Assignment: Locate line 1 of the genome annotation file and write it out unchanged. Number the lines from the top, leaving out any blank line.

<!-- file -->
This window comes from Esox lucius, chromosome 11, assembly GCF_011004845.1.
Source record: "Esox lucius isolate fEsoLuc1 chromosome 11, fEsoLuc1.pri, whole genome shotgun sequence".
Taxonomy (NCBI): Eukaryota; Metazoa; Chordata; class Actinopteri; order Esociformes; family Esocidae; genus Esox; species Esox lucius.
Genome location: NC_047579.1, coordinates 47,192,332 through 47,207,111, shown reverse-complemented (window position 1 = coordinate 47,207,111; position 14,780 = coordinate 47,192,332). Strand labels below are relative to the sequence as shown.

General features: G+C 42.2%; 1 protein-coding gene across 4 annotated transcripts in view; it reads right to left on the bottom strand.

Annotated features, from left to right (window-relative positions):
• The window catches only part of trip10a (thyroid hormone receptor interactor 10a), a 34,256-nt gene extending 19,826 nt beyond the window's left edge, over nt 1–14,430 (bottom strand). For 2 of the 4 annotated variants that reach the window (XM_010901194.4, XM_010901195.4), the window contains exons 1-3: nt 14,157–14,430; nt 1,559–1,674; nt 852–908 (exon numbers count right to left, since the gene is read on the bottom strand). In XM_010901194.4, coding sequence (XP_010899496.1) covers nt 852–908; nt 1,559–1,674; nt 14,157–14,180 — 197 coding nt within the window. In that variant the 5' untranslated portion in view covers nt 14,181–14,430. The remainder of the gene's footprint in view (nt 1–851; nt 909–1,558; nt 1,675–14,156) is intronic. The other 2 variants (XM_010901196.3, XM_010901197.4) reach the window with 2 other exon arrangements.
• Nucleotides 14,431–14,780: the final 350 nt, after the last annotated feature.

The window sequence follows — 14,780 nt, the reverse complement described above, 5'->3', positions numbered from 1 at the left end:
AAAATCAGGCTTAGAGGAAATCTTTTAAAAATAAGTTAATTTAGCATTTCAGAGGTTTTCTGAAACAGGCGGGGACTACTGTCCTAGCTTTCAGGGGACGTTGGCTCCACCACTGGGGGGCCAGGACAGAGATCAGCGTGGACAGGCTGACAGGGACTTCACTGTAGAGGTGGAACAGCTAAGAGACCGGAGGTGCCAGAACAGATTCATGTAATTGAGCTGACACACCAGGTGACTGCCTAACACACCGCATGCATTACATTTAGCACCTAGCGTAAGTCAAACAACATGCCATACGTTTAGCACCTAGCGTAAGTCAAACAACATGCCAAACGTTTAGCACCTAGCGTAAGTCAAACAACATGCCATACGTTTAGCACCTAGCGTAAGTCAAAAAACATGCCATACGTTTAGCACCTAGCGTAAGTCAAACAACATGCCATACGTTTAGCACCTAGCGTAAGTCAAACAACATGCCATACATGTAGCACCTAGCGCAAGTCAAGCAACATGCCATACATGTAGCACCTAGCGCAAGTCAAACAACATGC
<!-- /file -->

This window comes from Esox lucius, chromosome 11, assembly GCF_011004845.1.